Tokyo Time: Sleeping in Parks isn’t as Bad as You’d Think
The unfortunate thing about living on an island is that there are only two ways off: ferry and airplane. Since the airplane is expensive (and only goes to Nagasaki City), I usually take the ferry. This was the case for my trip to Tokyo and Yokohama.
However, late in the summer, the amount of ferries per day are reduced. In order to save money, I’d booked an earlier flight to Tokyo (circa 7:00am). Unfortunately, there weren’t any ferries that would get me to Fukuoka by, say, 5:00am. In fact, the closest one to my plane ride arrived in the big F at about 9:00pm.
In other words, I had a solid eight hours to waste before I could go to the airport to catch my flight.
Did you know?
Domestic Japanese airports actually have a closing time. Thus, if your plane leaves at 7am, you actually can’t enter the airport until about 6am. Also, the subways don’t run from about Midnight to 6am. So if you were planning on sleeping at the airport (like I was), that’s not gonna work.
I spent the first four hours waiting for/watching Harry Potter 6 again (third time, awesome!). The following two hours were me staring at the river and thinking about random, random things. From about 3am to 4:30am, I napped. At 4:30, a man woke me up saying (in Japanese), “It’s really dangerous to sleep in parks, what are you thinking?”
I waved my hand about, poo-pooing his point. “It’s Japan. It’s totally safe.”
Then we talked for about an hour. Then I went to the train station to go to the airport.
And see? Nothing happened. Because Japan is safe.
I would not suggest trying this on Honshu. Kyushu’s way safer than Honshu.
In any case, got to Tokyo, got lost trying to find my hostel. Found hostel. Dropped bags off, went walking around Asakusa, and this is what I found:
Senso-ji is Tokyo’s oldest temple (completed in 645, though it’s probably burned down plenty of times since then, like the rest of Tokyo). It’s dedicated to the goddess Kannon–meaning it’s Buddhist, not Shinto. Just so you know. It has a really big set of lanterns in the main entrance. I didn’t take a picture of the ginormous lanterns because when I visited Tomo-chan in 2005/2006 (I went over New Years), I took pictures of them then. I had a much greater appreciation for it this time, though, being as I actually understood more about Japanese culture. Yeah, I was a bit of a spaz.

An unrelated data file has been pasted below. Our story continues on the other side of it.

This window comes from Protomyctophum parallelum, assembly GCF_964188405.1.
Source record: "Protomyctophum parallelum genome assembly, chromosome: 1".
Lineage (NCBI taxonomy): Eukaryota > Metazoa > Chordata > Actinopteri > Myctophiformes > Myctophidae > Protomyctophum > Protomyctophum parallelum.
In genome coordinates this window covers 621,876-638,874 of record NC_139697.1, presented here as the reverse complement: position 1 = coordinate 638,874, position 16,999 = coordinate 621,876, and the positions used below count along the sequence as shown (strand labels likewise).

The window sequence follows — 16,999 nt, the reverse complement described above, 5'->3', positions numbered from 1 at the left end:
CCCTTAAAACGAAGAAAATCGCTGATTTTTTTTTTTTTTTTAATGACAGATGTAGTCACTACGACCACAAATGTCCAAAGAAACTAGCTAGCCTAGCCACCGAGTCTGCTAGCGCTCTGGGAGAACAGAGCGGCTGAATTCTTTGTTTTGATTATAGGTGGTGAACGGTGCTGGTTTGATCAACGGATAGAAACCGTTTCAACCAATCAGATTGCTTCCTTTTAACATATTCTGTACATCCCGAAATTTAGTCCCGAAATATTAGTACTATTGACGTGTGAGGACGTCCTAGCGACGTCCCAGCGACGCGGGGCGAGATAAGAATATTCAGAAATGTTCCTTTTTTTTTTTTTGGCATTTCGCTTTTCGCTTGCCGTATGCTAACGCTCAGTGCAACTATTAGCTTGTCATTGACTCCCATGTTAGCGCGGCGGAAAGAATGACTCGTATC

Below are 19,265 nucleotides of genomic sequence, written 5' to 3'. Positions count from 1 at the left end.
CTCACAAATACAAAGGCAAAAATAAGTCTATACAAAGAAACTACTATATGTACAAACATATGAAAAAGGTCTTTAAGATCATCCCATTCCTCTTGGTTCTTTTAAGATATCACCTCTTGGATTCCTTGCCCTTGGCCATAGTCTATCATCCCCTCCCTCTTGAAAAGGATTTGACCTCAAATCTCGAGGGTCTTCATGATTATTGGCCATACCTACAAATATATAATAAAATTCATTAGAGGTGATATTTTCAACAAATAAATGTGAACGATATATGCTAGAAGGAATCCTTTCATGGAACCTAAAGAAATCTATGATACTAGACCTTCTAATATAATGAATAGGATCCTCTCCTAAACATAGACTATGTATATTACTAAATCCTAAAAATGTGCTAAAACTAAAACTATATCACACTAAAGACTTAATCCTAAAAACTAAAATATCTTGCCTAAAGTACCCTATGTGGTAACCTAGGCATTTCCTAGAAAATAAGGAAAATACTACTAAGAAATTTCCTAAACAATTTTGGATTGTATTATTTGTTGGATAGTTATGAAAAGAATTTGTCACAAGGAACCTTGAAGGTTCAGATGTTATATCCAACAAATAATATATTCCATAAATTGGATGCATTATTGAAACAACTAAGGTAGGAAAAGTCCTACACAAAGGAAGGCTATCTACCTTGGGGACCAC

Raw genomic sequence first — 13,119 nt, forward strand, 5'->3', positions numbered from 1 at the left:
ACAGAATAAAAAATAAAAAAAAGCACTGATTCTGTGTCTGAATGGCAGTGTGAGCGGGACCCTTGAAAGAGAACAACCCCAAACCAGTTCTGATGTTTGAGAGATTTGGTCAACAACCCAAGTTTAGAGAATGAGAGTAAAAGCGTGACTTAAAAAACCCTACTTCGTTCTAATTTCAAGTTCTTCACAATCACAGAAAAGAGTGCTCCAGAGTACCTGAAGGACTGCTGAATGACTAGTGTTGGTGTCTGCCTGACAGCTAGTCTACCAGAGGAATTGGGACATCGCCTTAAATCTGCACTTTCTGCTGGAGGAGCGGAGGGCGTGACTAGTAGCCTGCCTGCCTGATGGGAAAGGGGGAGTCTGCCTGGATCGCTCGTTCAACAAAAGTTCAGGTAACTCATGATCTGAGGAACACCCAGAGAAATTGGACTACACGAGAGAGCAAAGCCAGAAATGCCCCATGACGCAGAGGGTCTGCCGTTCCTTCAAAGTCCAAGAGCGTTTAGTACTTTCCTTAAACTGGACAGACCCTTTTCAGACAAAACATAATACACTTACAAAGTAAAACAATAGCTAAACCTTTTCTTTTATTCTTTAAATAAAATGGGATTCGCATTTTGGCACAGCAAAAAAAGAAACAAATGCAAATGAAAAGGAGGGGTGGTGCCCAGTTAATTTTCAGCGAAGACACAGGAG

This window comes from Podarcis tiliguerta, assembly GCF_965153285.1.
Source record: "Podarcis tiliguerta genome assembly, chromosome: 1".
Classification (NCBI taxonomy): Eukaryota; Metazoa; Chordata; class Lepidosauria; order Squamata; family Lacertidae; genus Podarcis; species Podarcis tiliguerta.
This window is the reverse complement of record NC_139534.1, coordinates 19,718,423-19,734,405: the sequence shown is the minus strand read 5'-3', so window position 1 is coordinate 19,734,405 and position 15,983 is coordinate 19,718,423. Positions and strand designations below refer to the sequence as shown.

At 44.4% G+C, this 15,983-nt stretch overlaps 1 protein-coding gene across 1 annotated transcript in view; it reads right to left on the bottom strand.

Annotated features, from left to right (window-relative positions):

After more wandering around, and a bit more after that, and some more after that, and then a bit of light reading at a Starbucks, I made my way back to the hostel, moved my bags up to my room, and inquired about a Mexican Restaurant. Turns out there’s a pretty good one in Shinjuku (the main JR–Japan Rail–station in Tokyo). It took some effort to get there (I got lost), but I eventually managed it, wandered around some more, and stumbled onto the restaurant mostly by chance at around 7pm. There I met a very nice Floridan and Japanese girl and we had dinner together and talked nonsense and I ate, wait for it, AN ENCHILADA.
In case I haven’t mentioned it before, Iki isn’t very well known for it’s foreign food. They have Japanese and Chinese. And the Chinese is pretty Japanese-ified. Well, and I guess they have American food if that means hamburgers, pizza, and Japanese-ified pasta.
Anyway, I like to eat foreign food when I travel.
This was a great example. I forget the name of the restaurant. It’s by a Krispy Kreme (also awesome). The Krispy Kreme is right next to a Starbucks.
I loved Shinjuku.
After eating, I went back to the hotel for sleep. Because I hadn’t gotten much the night before when I took a nap in a park.
More to come! (Hopefully.) For now, I’m off to Japanese Fan Dancing. Here’s hoping I actually remember my routine. I’m sleepy.